With the pandemic and the subsequent lockdown, public space was one of the most affected parts of our urban life. With the shut down of shops, parks and other gathering places, public life came to a halt in the past months, leaving scars in our social and economic life. How can we heal as a global community, how do we reorganize our streets, how will we get back to enjoying public spaces, and what do we want our cities to become in the future, so that public space can be at everyone’s disposal while contributing to economic development? How will public spaces in the post COVID-19 phase be adapting between public/community and private/commercial use and interest?
sixcs produly supporting the cooperative cities manifesto for planning post covid-cities
Europian and Cooperative City advocate to build cooperative cities in the post-Covid phase to make sure no one is left behind. As editors of this blog we decided to join their Manifesto, contributing to advocate for Europe to support the social and solidarity economy as an opportunity to ensure economic sustainability to all those people who are at high risk of poverty.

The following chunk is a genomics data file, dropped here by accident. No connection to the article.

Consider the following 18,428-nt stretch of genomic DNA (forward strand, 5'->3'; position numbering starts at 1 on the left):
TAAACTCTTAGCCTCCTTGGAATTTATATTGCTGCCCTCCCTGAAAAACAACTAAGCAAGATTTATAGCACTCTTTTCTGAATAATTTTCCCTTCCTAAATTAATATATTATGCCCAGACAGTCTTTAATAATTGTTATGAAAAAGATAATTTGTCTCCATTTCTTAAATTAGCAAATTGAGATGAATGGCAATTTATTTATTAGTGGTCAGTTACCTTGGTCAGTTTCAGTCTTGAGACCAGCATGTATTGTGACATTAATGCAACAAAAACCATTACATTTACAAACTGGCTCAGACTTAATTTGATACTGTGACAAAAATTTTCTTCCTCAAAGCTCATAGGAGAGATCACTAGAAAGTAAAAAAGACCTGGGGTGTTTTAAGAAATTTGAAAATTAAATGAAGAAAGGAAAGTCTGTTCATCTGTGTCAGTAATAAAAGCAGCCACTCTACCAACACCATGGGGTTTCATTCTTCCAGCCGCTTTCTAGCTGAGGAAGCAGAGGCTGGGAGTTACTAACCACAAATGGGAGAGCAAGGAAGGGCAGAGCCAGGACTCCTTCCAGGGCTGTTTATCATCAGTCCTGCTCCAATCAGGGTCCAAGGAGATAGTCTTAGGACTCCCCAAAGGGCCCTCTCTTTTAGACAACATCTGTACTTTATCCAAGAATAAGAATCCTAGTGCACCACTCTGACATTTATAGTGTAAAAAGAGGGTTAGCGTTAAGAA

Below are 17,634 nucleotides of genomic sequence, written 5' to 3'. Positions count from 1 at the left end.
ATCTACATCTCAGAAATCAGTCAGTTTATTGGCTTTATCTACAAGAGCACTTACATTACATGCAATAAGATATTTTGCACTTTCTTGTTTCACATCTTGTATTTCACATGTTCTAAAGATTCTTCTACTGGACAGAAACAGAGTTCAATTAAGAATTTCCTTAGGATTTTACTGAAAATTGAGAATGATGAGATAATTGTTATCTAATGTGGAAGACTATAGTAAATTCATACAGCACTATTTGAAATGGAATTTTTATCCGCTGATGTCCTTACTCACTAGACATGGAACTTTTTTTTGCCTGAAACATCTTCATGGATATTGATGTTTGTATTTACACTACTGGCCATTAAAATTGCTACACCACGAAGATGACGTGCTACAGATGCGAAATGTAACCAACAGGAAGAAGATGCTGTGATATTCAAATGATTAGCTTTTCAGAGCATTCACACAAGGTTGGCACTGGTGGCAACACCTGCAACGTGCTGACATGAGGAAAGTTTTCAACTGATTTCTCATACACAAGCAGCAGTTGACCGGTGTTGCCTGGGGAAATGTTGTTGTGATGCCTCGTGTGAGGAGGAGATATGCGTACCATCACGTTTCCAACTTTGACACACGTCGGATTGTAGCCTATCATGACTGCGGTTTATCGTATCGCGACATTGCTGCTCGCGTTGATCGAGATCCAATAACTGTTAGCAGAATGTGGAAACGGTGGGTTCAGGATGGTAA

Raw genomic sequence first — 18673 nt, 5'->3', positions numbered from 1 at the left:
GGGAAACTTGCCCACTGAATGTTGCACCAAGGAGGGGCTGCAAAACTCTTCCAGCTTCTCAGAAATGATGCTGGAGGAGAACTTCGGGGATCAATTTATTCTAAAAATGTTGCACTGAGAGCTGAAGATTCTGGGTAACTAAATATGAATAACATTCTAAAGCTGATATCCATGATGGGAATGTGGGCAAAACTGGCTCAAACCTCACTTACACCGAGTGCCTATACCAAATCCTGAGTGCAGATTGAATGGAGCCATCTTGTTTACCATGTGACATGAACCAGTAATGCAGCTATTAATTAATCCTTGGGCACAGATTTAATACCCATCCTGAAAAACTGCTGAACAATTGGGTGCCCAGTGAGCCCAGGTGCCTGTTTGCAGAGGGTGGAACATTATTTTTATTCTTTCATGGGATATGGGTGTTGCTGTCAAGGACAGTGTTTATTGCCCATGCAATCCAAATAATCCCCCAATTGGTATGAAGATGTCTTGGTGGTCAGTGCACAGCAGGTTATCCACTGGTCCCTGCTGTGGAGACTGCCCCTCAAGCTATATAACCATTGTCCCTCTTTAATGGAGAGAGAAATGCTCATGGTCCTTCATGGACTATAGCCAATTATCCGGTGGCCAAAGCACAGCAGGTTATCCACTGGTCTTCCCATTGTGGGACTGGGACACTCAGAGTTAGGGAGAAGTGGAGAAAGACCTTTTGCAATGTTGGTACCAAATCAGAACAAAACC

There is no doubt that urban residents who are going to better resist to the consequences of the lockdown are the ones who are living in neighbourhoods with a direct access to services, shops and green areas. The current crisis is showing the urgency of accelerating the implementation of the so-called “15-Minute-City”, a concept recently made famous by the Mayor of Paris Anne Hidalgo during her campaign for municipal elections but well-known to the experts of sustainable urban development and inspired to similar experiences (such as the 20-minute neighbourhoods of Portland or the East London’s Every One Every Day plan) adopted by other cities.
Reducing the access radius to education, culture and leisure, sustainable food and transport facilities should not be just a right of who is living in the city centres, but local authorities and communities need to cooperate to ensure that this kind of accessibility is granted to all the residents.
One of the desirable revolutions which could take place in the next months should be for every city to provide its “15-Minute-Plan” as part of its strategies for recovery and resilience, which needs to be constantly updated according to the evolution of the pandemic in the next months. Collaborating with residents in defining this kind of plans and regularly checking their implementation can be crucial for reviving a community spirit based on the right to an accessible and liveable city.
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